The Left’s Sevim Dagdelen: ‘My origins don’t define my political beliefs’
Born to Turkish parents in Duisberg, Sevim Dagdelen has been a parliamentarian for the socialist party Die Linke (The Left) since 2005. The 34-year-old was previously a member of the party’s North Rhine-Westphalian leadership council and also served on the federal youth commission. Currently a law student at the University of Cologne, Dagdelen has worked as a journalist and translator for both German and Turkish publications. She is campaigning for a Bundestag seat in Bochum.
Why did you get into politics?
Originally I began doing anti-racism, anti-fascism work after the Solingen arson attack in 1993. This event inspired me to become politically active in my city. Since 1991 I’ve also been a member of public workers’ union Verdi, and I was a member of the federal youth commission. In 2005 there was an offer to become a candidate on The Left’s open list – they have the tradition of taking on new people, and so I got in. I campaigned and began with parliamentary policy – from the street to the parliament.
Why did you choose The Left?
The Left is the only party in the Bundestag that is against the deployment of the Bundeswehr abroad and has a real policy focus on social security and equality. The Left stands for a new beginning where the needs of the majority, and not a select few, are central.
Your parents are Turkish, but you were born in Germany. When did you become a citizen?
I had to apply for a passport in 2000, I was already 25. I was born and raised here and resisted having to apply because I felt it was intolerable unequal treatment. People who are born and grow up here have to apply while those who just happen to be born to German parents don’t – and I find that unjust.
Is dual citizenship an issue in this campaign?
It’s one of the topics in our campaign programme, but improving the social situation and gaining equal rights for immigrants takes priority. We want a proper equality. Forty percent of young immigrants don’t get traineeship positions, 23 percent leave school without graduating, 70 to 80 percent of young people of Turkish origin have no qualifications whatsoever – whatsoever. The majority are working at the lowest levels and aren’t earning enough to get by because of their employment records. We want to improve their situation, and not many care about gaining citizenship. They just want a secure, well-paying job and a future for their child. These are the wishes and rights of all people whether they have immigration background or not.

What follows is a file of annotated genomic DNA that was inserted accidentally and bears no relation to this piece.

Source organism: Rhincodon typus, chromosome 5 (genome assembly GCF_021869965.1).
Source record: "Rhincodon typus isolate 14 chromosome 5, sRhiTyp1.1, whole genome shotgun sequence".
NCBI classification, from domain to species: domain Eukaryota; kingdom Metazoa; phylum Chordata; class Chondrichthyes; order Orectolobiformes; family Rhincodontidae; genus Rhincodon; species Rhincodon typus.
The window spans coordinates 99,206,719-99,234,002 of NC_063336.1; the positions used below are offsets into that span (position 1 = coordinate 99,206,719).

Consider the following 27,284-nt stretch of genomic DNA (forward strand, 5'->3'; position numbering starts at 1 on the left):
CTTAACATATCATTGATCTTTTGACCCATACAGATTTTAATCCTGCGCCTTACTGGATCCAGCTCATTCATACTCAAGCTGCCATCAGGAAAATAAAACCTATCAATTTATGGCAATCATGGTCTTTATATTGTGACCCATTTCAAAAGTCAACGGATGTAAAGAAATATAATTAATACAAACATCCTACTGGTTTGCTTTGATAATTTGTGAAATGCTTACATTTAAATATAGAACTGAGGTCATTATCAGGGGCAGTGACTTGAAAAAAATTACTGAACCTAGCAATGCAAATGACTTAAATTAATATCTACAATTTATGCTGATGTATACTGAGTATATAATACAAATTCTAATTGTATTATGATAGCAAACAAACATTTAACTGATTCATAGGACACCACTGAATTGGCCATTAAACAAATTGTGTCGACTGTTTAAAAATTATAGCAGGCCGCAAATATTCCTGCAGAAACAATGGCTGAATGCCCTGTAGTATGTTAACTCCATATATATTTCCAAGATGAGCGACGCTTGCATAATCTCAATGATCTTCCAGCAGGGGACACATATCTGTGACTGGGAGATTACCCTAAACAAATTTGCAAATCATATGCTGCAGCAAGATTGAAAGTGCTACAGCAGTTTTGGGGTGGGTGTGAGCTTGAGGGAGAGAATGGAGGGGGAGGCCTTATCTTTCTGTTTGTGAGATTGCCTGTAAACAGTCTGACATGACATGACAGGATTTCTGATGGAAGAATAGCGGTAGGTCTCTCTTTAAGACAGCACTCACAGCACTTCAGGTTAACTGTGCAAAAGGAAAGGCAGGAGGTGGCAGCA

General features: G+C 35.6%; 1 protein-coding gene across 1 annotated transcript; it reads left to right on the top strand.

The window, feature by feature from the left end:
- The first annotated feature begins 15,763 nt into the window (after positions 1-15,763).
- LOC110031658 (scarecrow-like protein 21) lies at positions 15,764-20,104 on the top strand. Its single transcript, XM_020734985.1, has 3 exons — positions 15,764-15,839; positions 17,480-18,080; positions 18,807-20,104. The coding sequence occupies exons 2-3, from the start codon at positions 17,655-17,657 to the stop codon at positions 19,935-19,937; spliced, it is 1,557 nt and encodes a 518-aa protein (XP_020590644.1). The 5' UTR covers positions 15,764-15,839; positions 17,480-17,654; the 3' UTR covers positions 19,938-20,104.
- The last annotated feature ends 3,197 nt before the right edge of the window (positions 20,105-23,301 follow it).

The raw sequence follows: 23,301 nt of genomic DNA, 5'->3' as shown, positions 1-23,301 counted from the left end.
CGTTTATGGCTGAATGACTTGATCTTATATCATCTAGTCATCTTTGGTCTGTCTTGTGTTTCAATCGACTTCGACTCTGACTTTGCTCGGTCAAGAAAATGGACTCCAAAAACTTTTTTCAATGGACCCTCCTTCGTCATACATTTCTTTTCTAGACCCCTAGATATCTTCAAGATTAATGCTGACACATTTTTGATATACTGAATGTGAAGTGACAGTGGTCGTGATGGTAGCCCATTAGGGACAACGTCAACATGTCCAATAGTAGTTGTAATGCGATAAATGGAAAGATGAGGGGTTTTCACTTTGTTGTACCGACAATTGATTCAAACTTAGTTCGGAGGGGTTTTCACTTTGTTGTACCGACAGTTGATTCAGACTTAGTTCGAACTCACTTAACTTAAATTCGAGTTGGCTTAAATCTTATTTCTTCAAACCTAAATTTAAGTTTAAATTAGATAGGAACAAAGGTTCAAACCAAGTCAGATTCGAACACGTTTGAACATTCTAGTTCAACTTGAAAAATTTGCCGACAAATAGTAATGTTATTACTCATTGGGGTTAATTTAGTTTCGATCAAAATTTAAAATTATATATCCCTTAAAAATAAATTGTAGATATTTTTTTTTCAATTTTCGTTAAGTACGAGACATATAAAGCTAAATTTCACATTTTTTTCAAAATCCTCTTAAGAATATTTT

How German do you feel?
I don’t think I have any typically German or Turkish qualities. I certainly feel at ease in Germany and want to stay here. When one grows up in a society it makes an impression, but I don’t believe that that one’s character is dependent on cultural things. It’s formed by the social structure.
Why are there so few German parliamentarians with immigrant roots?
I’m sure there are more than we recognise. Many have Italian or other backgrounds, but most aren’t noticed – it’s mostly the Turkish ones who are visible. There are fewer of us in leadership or public positions than native Germans, and part of that is because of the long-running, wrong policy that doesn’t accept that it’s a country of immigration. Today the Christian Democrats (CDU) call it an ‘integration country,’ because they want to soften it. On the German side, this old policy means immigrants are not a part of society and will someday go home. On the side of the immigrants, there are feelings of alienation and then they don’t see a reason to participate.
But I wouldn’t limit immigrant participation in politics to parliament. Many migrants are involved in cultural, local, youth and immigrant organisations. This is also politics, even if it’s not party related.
What are the biggest challenges for a politician such as yourself?
There are no challenges I wouldn’t have without immigration background. My origins don’t define my political beliefs. Instead it’s because I’m a convinced socialist and want to fight for all people to have a good life in Germany, not just for the rich or the banks. Here it doesn’t matter if I have immigration background or not. The greatest challenge right now is ensuring that the burden of the financial crisis isn’t carried by the general population. That’s the most important campaign issue for me.